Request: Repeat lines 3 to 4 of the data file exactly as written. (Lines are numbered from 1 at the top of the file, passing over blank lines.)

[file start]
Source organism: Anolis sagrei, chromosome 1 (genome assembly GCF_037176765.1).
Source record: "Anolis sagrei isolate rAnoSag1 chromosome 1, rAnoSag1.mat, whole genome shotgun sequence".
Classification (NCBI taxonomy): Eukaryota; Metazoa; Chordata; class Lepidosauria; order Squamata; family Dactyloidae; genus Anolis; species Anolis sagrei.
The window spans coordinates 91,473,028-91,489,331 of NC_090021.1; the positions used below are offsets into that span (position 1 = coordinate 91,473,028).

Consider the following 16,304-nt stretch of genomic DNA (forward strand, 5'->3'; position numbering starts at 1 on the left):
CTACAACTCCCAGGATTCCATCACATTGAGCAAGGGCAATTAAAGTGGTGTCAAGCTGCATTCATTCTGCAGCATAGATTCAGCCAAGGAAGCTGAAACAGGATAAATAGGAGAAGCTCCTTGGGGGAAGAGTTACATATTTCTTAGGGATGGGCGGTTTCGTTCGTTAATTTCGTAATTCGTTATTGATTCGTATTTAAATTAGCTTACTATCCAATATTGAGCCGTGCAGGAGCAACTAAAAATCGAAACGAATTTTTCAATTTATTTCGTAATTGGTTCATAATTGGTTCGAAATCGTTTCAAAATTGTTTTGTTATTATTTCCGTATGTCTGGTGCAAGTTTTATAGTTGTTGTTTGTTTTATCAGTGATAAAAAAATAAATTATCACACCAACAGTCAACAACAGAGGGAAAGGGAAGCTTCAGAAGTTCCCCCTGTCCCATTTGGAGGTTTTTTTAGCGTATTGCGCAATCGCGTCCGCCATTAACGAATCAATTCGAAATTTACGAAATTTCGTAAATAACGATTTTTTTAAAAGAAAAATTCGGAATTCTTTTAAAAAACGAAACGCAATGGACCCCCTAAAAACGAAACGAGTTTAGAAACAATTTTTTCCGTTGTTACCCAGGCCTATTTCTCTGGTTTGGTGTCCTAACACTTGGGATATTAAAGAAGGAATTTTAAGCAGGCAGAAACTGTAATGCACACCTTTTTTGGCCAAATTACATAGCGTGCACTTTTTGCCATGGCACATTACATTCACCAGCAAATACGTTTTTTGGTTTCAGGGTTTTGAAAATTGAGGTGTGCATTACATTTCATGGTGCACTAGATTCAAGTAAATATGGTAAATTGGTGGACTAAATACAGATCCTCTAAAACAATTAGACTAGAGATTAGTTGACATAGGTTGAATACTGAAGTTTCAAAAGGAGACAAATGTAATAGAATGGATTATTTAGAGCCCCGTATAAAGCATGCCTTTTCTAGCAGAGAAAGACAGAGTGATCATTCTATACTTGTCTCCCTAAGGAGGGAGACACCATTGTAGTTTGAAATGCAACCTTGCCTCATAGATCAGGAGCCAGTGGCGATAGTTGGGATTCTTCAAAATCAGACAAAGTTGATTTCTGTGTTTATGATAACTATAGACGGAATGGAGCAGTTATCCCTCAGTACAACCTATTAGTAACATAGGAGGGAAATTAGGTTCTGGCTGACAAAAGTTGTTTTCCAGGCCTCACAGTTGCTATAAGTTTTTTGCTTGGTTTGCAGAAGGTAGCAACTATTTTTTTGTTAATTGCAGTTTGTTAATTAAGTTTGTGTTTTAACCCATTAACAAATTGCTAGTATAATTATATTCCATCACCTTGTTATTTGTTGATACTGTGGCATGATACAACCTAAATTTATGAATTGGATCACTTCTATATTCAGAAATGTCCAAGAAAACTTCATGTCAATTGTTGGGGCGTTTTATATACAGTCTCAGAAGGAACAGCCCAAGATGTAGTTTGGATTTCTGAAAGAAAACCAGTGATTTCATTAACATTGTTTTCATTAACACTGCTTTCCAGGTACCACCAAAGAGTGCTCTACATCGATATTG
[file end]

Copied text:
Classification (NCBI taxonomy): Eukaryota; Metazoa; Chordata; class Lepidosauria; order Squamata; family Dactyloidae; genus Anolis; species Anolis sagrei.
The window spans coordinates 91,473,028-91,489,331 of NC_090021.1; the positions used below are offsets into that span (position 1 = coordinate 91,473,028).